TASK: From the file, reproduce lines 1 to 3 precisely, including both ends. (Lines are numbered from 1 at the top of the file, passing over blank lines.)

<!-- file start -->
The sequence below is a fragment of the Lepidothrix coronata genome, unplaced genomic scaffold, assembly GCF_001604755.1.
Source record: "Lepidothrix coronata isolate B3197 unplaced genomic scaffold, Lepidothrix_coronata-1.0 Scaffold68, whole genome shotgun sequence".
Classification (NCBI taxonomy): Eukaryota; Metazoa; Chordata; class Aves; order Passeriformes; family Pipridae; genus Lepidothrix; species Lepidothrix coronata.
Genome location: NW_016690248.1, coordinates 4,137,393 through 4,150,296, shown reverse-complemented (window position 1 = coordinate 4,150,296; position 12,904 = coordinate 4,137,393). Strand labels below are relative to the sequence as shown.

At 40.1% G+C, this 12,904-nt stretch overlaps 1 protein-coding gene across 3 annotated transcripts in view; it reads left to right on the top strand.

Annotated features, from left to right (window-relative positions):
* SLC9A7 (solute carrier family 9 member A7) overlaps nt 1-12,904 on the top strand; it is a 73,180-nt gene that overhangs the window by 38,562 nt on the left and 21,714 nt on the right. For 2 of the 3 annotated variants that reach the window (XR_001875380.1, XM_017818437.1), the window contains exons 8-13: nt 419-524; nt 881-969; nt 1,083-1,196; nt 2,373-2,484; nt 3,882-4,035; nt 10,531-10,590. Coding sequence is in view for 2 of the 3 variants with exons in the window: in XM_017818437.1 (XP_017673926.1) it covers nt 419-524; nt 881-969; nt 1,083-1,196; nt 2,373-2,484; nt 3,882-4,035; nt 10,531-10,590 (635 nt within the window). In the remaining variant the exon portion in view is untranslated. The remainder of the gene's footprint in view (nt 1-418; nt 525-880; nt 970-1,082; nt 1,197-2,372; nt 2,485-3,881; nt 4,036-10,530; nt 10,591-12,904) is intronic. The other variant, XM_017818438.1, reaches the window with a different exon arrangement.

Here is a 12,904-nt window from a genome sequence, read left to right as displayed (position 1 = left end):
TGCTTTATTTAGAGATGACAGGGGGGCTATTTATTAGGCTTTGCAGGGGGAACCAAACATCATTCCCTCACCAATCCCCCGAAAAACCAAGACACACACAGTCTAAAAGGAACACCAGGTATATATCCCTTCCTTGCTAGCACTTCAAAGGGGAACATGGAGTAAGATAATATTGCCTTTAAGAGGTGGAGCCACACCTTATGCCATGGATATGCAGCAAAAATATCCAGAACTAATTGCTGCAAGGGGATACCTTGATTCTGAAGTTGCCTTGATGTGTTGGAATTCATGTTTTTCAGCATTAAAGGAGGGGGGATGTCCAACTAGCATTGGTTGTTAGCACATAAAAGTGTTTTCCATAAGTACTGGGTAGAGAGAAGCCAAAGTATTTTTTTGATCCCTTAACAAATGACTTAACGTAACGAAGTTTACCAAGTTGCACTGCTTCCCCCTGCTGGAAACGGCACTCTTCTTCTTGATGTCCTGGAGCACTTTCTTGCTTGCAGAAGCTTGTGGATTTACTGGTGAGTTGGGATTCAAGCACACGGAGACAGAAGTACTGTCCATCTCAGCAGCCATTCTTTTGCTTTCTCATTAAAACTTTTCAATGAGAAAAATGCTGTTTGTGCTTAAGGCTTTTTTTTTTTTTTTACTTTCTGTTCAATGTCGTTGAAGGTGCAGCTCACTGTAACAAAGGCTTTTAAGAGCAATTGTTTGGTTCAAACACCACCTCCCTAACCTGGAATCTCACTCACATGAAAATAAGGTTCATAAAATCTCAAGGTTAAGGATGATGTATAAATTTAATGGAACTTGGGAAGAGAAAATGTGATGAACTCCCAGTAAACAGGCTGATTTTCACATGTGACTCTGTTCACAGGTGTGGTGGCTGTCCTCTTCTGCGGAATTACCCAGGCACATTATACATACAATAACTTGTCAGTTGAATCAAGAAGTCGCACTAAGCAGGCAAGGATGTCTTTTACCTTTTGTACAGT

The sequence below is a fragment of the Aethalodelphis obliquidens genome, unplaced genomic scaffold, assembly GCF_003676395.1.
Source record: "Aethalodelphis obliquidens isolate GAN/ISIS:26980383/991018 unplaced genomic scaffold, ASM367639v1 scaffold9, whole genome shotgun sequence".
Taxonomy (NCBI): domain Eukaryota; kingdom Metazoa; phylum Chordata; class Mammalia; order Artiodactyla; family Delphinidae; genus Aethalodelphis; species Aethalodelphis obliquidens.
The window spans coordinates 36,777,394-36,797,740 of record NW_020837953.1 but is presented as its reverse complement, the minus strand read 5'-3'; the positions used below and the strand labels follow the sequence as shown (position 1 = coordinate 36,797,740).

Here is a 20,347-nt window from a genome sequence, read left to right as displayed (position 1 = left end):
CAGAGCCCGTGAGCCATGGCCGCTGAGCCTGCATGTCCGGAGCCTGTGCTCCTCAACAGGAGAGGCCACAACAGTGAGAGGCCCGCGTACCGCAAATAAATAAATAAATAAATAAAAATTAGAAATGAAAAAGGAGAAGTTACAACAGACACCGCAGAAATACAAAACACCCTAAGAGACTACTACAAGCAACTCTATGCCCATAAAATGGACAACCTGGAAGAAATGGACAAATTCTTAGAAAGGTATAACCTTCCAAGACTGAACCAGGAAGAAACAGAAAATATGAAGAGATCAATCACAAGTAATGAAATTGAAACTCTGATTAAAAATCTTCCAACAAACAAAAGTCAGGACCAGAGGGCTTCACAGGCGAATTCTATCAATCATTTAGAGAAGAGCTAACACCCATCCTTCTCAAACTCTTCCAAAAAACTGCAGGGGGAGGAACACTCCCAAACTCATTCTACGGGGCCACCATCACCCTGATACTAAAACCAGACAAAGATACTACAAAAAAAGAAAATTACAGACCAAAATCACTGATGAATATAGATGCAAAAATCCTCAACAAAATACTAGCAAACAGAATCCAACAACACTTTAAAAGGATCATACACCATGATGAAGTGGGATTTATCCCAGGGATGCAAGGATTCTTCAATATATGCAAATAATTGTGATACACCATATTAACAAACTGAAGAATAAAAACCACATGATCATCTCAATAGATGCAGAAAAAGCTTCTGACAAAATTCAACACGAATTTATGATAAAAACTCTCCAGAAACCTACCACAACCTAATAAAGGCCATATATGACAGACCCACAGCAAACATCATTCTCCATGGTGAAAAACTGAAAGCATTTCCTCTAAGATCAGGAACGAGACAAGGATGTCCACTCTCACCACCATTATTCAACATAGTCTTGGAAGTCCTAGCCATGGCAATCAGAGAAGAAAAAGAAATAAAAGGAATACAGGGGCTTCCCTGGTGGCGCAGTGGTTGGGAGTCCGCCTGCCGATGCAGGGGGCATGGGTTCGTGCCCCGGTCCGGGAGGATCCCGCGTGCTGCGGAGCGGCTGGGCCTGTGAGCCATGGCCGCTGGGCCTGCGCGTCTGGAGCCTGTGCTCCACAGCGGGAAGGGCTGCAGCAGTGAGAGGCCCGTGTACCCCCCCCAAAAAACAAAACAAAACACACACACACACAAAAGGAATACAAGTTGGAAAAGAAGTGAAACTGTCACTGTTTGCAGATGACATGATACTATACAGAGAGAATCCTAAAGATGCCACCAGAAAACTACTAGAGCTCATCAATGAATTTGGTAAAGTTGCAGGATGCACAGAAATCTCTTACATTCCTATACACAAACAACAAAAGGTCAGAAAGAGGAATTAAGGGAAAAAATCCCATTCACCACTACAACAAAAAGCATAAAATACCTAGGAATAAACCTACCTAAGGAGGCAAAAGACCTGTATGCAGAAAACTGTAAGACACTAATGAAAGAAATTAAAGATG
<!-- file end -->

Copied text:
The sequence below is a fragment of the Lepidothrix coronata genome, unplaced genomic scaffold, assembly GCF_001604755.1.
Source record: "Lepidothrix coronata isolate B3197 unplaced genomic scaffold, Lepidothrix_coronata-1.0 Scaffold68, whole genome shotgun sequence".
Classification (NCBI taxonomy): Eukaryota; Metazoa; Chordata; class Aves; order Passeriformes; family Pipridae; genus Lepidothrix; species Lepidothrix coronata.